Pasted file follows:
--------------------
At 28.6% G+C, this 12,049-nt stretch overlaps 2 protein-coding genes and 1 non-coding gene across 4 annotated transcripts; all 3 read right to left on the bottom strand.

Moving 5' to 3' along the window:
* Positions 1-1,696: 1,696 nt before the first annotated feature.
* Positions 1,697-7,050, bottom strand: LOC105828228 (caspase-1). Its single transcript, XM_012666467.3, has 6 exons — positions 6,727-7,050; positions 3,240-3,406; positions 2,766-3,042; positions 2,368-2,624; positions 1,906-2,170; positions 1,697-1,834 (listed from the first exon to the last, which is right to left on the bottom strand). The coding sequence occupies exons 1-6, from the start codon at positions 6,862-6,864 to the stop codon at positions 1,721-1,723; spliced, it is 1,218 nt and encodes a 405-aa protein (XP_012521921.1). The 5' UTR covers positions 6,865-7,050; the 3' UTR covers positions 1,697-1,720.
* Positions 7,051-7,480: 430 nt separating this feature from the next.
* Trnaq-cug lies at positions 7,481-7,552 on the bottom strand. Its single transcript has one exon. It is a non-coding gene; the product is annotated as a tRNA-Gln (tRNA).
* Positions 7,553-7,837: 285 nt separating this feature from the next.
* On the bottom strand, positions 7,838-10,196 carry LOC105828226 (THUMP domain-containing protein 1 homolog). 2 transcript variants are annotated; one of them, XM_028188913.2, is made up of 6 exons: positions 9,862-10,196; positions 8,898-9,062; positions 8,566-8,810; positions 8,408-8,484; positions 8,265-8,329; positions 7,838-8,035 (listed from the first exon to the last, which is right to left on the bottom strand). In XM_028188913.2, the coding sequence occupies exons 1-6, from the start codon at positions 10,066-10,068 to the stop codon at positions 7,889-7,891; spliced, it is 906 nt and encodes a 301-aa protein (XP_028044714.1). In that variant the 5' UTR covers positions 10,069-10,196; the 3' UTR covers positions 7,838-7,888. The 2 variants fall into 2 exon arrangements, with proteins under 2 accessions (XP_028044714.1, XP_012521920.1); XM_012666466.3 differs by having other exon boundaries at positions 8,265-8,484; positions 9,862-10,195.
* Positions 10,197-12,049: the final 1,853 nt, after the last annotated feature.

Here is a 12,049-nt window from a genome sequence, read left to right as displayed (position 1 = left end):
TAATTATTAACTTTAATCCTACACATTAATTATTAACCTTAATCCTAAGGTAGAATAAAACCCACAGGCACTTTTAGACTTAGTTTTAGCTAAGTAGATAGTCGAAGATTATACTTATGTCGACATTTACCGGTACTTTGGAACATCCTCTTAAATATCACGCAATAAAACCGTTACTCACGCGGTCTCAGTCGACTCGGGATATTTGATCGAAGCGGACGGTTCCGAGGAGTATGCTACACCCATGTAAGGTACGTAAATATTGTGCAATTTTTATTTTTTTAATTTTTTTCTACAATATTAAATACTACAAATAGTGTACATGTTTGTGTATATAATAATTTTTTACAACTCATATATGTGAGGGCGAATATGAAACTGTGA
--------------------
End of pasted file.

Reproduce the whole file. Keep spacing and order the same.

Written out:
At 28.6% G+C, this 12,049-nt stretch overlaps 2 protein-coding genes and 1 non-coding gene across 4 annotated transcripts; all 3 read right to left on the bottom strand.

Moving 5' to 3' along the window:
* Positions 1-1,696: 1,696 nt before the first annotated feature.
* Positions 1,697-7,050, bottom strand: LOC105828228 (caspase-1). Its single transcript, XM_012666467.3, has 6 exons — positions 6,727-7,050; positions 3,240-3,406; positions 2,766-3,042; positions 2,368-2,624; positions 1,906-2,170; positions 1,697-1,834 (listed from the first exon to the last, which is right to left on the bottom strand). The coding sequence occupies exons 1-6, from the start codon at positions 6,862-6,864 to the stop codon at positions 1,721-1,723; spliced, it is 1,218 nt and encodes a 405-aa protein (XP_012521921.1). The 5' UTR covers positions 6,865-7,050; the 3' UTR covers positions 1,697-1,720.
* Positions 7,051-7,480: 430 nt separating this feature from the next.
* Trnaq-cug lies at positions 7,481-7,552 on the bottom strand. Its single transcript has one exon. It is a non-coding gene; the product is annotated as a tRNA-Gln (tRNA).
* Positions 7,553-7,837: 285 nt separating this feature from the next.
* On the bottom strand, positions 7,838-10,196 carry LOC105828226 (THUMP domain-containing protein 1 homolog). 2 transcript variants are annotated; one of them, XM_028188913.2, is made up of 6 exons: positions 9,862-10,196; positions 8,898-9,062; positions 8,566-8,810; positions 8,408-8,484; positions 8,265-8,329; positions 7,838-8,035 (listed from the first exon to the last, which is right to left on the bottom strand). In XM_028188913.2, the coding sequence occupies exons 1-6, from the start codon at positions 10,066-10,068 to the stop codon at positions 7,889-7,891; spliced, it is 906 nt and encodes a 301-aa protein (XP_028044714.1). In that variant the 5' UTR covers positions 10,069-10,196; the 3' UTR covers positions 7,838-7,888. The 2 variants fall into 2 exon arrangements, with proteins under 2 accessions (XP_028044714.1, XP_012521920.1); XM_012666466.3 differs by having other exon boundaries at positions 8,265-8,484; positions 9,862-10,195.
* Positions 10,197-12,049: the final 1,853 nt, after the last annotated feature.

Here is a 12,049-nt window from a genome sequence, read left to right as displayed (position 1 = left end):
TAATTATTAACTTTAATCCTACACATTAATTATTAACCTTAATCCTAAGGTAGAATAAAACCCACAGGCACTTTTAGACTTAGTTTTAGCTAAGTAGATAGTCGAAGATTATACTTATGTCGACATTTACCGGTACTTTGGAACATCCTCTTAAATATCACGCAATAAAACCGTTACTCACGCGGTCTCAGTCGACTCGGGATATTTGATCGAAGCGGACGGTTCCGAGGAGTATGCTACACCCATGTAAGGTACGTAAATATTGTGCAATTTTTATTTTTTTAATTTTTTTCTACAATATTAAATACTACAAATAGTGTACATGTTTGTGTATATAATAATTTTTTACAACTCATATATGTGAGGGCGAATATGAAACTGTGA